Review/Preview

As we continue delving into how to maximize your potential at work, another practical tool I’ve found very useful is a simple exercise called Review/Preview. While the exercise is simple, as with other such exercises, many people don’t have the discipline to apply it.   

Here are a couple of Biblical groundings for the exercise:

  • Genesis 1:31 (NIV) states, “God saw all that He had made, and it was very good. And there was evening, and there was morning – the sixth day.” God reviewed what He had made and concluded as to the result of that work.
  • Proverbs 21:5 (ESV) gives us some counsel on previewing what is to come: “The plans of the diligent lead surely to abundance, but everyone who is hasty comes only to poverty.”

Similar to last week’s blog about the accomplishments memo, the Review/Preview exercise assists you in helping your manager to conclude/affirm what you’ve done and to plan/forecast what you’re about to do in the coming week.  You can use this exercise daily for yourself, or monthly for your manager as well. You’ll need to determine the timeframe that works best for you.

Here are tips for preparing the weekly review/preview:

  1. Divide the one-page document into two sections – at the top is Review and midway down is Preview.
  2. Use bullet points versus paragraphs for the entire document.  Keep it brief and easy to read.
  3. Write out 5-7 bullets for each section.
  4. For the Review section, think about what tasks you completed, accomplishments achieved, or lessons you learned and sketch those in brief phrases or sentences.  The purpose is to enable your manager to quickly scan what you’ve done and agree/disagree with what you’ve outlined.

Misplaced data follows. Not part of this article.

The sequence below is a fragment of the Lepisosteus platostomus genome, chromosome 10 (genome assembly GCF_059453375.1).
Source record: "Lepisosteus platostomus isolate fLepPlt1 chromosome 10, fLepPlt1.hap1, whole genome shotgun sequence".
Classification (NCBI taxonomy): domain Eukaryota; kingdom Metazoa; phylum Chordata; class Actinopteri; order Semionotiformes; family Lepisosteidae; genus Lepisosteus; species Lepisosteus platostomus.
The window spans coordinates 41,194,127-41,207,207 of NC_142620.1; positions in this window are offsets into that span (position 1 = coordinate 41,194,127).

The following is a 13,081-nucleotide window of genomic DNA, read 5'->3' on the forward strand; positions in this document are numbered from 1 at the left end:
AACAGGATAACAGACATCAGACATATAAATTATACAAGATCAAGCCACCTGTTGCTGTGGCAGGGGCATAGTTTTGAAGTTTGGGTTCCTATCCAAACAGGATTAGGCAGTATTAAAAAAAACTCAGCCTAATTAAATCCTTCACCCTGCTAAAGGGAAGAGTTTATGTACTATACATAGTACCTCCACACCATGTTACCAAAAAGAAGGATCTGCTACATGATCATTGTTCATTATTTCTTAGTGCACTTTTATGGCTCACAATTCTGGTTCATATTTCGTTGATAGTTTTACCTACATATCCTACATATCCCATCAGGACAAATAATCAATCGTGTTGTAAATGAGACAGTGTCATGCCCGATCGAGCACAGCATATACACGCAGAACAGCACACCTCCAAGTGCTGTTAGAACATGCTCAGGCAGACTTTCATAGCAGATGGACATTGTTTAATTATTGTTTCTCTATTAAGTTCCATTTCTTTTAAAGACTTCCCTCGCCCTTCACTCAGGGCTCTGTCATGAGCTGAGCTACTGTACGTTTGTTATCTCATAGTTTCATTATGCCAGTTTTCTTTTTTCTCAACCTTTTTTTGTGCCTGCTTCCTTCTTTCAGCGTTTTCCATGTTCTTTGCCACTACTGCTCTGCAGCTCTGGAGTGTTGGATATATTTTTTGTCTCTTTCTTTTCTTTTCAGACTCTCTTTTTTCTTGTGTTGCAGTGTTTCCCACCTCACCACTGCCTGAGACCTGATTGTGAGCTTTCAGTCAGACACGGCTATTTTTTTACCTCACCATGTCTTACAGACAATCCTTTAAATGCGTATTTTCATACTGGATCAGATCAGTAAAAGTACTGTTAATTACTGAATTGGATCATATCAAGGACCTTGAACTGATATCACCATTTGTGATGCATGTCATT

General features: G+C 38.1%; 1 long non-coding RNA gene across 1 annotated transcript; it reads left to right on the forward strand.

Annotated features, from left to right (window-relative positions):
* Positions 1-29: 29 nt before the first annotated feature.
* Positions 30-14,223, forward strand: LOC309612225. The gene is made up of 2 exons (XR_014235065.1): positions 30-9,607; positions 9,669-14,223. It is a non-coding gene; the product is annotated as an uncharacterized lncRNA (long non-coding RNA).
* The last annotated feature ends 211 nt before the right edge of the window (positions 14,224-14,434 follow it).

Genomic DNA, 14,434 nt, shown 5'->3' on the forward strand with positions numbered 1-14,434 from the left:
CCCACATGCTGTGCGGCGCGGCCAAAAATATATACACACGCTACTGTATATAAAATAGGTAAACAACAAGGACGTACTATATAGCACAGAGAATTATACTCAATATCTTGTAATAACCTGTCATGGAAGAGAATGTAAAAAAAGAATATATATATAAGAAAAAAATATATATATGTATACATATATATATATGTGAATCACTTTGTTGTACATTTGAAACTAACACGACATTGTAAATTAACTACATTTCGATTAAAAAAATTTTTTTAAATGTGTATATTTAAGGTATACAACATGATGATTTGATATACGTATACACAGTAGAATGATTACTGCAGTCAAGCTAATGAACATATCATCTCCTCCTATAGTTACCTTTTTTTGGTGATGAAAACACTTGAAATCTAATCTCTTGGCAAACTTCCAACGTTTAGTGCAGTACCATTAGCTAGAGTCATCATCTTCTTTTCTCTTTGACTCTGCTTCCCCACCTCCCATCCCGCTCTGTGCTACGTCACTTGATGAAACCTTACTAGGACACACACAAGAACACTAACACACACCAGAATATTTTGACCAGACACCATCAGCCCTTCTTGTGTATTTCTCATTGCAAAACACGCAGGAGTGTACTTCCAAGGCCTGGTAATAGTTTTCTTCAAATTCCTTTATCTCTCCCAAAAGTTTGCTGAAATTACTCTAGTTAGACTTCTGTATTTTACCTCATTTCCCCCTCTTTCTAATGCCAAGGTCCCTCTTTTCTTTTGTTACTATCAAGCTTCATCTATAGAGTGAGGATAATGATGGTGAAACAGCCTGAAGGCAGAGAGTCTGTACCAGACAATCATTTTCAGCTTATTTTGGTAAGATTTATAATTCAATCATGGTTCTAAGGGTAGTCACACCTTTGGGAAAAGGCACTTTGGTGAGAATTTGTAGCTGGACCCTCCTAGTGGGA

5. Specifying what lessons you’ve learned enables the manager to be less critical of any errors you’ve made when he/she sees that you’ve learned from that mistake.
  6. Use numbers, percentages, and stats whenever possible – some metric is very useful.
  7. For the Preview section, think about what tasks, challenges, and situations are coming up and sketch those out. The purpose is to enable your manager to make sure your future activities align with his/her priorities for you. The better alignment, the less miscommunication and mistakes are made.
  8. I would spend no more than 15 minutes on this exercise – it’s meant to be a working document, not a work of art.

If you’re working a Monday-Friday job, sending this to your manager late Friday afternoon or first thing Monday morning would be ideal to enable conversations to occur prior to a full week of work passing by without potentially being aligned.

At its essence, this exercise actively shifts the burden of supervision to your manager…where it should be. Every manager I’ve spoken with whose direct reports did an exercise like this loved it and commented how it enabled clarity, alignment, and productivity to increase.

I’d encourage you to give it a try and see what results you’re able to achieve because of it!


Dave Sparkman currently serves as the volunteer Crossroads Career board chair and local ministry leader. He is also the founder and managing director of Spark Your Culture, a corporate culture consulting firm. Prior to that he worked at UnitedHealth Group, a Fortune #5 public company, serving in the role of Chief Culture Officer. His unemployment experience came from the implosion of Arthur Andersen, where he served as the West Region Managing Partner, People.

Comments 1

  1. Thanks for the tip. Excellent idea.
    Managers should ask their team members for this weekly report. It ensures that everyone is on the same page.

Leave a Reply

Your email address will not be published.

This site uses Akismet to reduce spam. Learn how your comment data is processed.